Countries such as Ireland and Portugal are accustomed to looking to their larger neighbours for lessons on policy-making. This short article posits that it is in comparing and sharing the experiences of smaller countries currently undergoing the transition from emigration to immigration and from economic failure to economic success - two interrelated phenomena - that real progress can be achieved. As mentioned elsewhere in this edition of Irish Migration Studies in Latin America, there is a mine of historical information linking Ireland and Portugal that has yet to be exploited. Perhaps the examination of links and comparisons in the contemporary migration experience of the two countries will also lead scholars back to previous centuries in search of what unites these Atlantic outposts, and what the future holds in store.


Claire Healy



This article draws on research conducted for the Immigrant Council of Ireland and on ideas developed for a paper delivered at a Seminar organised by the Alto Commissariado para a Imigração e Diálogo Intercultural (High Commission for Immigration and Intercultural Dialogue) and hosted by the Calouste Gulbenkian Foundation in Lisbon in July 2007. The author would like to thank both ICI and ACIDI for their support.


- ACIDI. ‘Portugal como exemplo de boas práticas’ in Notícias (13 August 2007). Website (http://www.acime.gov.pt/modules.php?name=News&file=article&sid=1954), cited 6 September 2007.

- Antunes, António Lobo. As Naus (Lisbon: Dom Quixote, 2000). Fourth edition.

- Antunes, António Lobo. The Return of the Caravels (New York: Grove, 2002). Translated by Gregory Rabassa.

- Bade, Klaus J. Europa in Bewegung: Migration vom spaten 18. Jahrhundert bis zur Gegenwart (Europa Bauen) (Munich: C. H. Beck, 2000).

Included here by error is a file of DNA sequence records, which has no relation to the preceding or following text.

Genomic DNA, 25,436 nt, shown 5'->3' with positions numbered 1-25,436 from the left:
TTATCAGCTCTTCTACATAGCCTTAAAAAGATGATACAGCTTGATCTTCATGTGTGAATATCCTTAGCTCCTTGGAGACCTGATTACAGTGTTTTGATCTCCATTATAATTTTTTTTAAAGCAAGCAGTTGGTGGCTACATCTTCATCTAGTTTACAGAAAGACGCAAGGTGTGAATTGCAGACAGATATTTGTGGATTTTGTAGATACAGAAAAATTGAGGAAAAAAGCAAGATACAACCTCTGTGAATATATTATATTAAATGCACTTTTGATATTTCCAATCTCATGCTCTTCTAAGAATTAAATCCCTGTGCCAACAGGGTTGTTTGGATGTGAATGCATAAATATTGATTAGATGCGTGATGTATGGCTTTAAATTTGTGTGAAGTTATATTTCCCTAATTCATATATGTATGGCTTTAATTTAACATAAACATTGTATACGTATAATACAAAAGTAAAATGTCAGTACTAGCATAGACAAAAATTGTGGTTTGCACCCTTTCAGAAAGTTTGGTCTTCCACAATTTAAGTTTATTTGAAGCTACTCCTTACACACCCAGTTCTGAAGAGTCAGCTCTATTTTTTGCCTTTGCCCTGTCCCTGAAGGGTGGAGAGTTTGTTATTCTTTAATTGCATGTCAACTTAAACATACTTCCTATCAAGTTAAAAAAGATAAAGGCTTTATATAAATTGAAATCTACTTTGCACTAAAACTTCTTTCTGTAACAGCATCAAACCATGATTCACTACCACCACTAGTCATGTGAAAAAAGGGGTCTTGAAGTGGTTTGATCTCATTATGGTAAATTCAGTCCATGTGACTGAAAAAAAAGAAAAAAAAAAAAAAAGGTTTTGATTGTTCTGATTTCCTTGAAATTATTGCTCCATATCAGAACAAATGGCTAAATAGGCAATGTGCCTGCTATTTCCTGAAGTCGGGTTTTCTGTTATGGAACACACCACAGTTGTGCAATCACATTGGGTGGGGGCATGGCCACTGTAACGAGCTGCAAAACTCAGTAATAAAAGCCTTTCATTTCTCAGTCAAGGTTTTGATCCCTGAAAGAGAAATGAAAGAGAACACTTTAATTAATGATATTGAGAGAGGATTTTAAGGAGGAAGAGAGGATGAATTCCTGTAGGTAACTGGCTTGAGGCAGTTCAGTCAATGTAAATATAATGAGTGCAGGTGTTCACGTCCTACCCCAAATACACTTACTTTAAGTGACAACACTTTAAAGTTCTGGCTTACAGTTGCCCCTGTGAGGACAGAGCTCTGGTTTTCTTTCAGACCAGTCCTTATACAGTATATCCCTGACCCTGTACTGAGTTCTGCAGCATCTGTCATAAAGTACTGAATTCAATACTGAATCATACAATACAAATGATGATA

- Doyle, Nicola, Gerard Hughes and Eskil Wadensjö. Freedom of Movement for Workers from Central and Eastern Europe: Experiences in Ireland and Sweden (Swedish Institute for European Policy Studies, 2006).

- Garcia, José Luís et al. A Emigração portuguesa: Uma Breve Introdução (Lisbon: Secretaria de Estado das Comunidades Portuguesas, 1998).

- Healy, Claire. On Speaking Terms: Introductory and Language Programmes for Migrants in Ireland (Dublin: Immigrant Council of Ireland, 2007).

- Holder, Daniel and Charo Lanao. SobreOViver na Ilha: Case Studies of Discrimination and Disadvantage for Portuguese Migrant Workers (Tyrone: Animate & South Tyrone Empowerment Programme, 2005). Also available in Portuguese.

- Irish Aid. Irish Department of Foreign Affairs. Minister Kitt on Two-Day Visit to Nigeria, Press Release (18 May 2004). Website (http://foreignaffairs.gov.ie/home/index.aspx?id=25768), cited 6 September 2007.

- O’Sullivan, Patrick. The Irish World Wide Series (Leicester, London, New York & Washington: Leicester UP 1992-97). Six vols.

- Oliveira e Costa, João Paulo and Teresa Lacerda. A Interculturalidade na Expansão Portuguesa (Séculos XV-XVIII) (Lisbon: ACIME, 2007).


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Copyright © Society for Irish Latin American Studies, 2007

Online published: 7 September 2007
Edited: 07 May 2009

Healy, Claire, 'A Nation of Emigrants or Immigrants?: The Challenge of Integration in Ireland and Portugal' in Irish Migration Studies in Latin America, 5:2 (July 2007), pp. 117-120. (www.irlandeses.org), accessed .